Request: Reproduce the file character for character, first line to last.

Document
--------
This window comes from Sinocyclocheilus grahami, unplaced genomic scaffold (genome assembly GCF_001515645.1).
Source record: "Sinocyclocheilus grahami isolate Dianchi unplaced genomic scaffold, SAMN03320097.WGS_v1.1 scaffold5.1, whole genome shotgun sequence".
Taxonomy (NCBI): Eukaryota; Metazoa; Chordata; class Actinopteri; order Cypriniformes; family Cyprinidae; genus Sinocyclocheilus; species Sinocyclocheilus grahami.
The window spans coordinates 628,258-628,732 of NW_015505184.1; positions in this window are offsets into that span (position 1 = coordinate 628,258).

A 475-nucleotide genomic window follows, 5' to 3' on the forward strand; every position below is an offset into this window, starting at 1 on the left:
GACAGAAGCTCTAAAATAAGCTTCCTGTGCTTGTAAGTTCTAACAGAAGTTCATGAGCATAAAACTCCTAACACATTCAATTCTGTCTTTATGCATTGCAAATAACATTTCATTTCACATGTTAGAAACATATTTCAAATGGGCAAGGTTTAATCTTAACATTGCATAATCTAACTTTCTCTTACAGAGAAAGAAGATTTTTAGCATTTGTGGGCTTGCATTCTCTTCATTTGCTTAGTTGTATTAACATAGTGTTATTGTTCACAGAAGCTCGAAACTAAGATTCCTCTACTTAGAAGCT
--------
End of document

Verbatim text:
This window comes from Sinocyclocheilus grahami, unplaced genomic scaffold (genome assembly GCF_001515645.1).
Source record: "Sinocyclocheilus grahami isolate Dianchi unplaced genomic scaffold, SAMN03320097.WGS_v1.1 scaffold5.1, whole genome shotgun sequence".
Taxonomy (NCBI): Eukaryota; Metazoa; Chordata; class Actinopteri; order Cypriniformes; family Cyprinidae; genus Sinocyclocheilus; species Sinocyclocheilus grahami.
The window spans coordinates 628,258-628,732 of NW_015505184.1; positions in this window are offsets into that span (position 1 = coordinate 628,258).

A 475-nucleotide genomic window follows, 5' to 3' on the forward strand; every position below is an offset into this window, starting at 1 on the left:
GACAGAAGCTCTAAAATAAGCTTCCTGTGCTTGTAAGTTCTAACAGAAGTTCATGAGCATAAAACTCCTAACACATTCAATTCTGTCTTTATGCATTGCAAATAACATTTCATTTCACATGTTAGAAACATATTTCAAATGGGCAAGGTTTAATCTTAACATTGCATAATCTAACTTTCTCTTACAGAGAAAGAAGATTTTTAGCATTTGTGGGCTTGCATTCTCTTCATTTGCTTAGTTGTATTAACATAGTGTTATTGTTCACAGAAGCTCGAAACTAAGATTCCTCTACTTAGAAGCT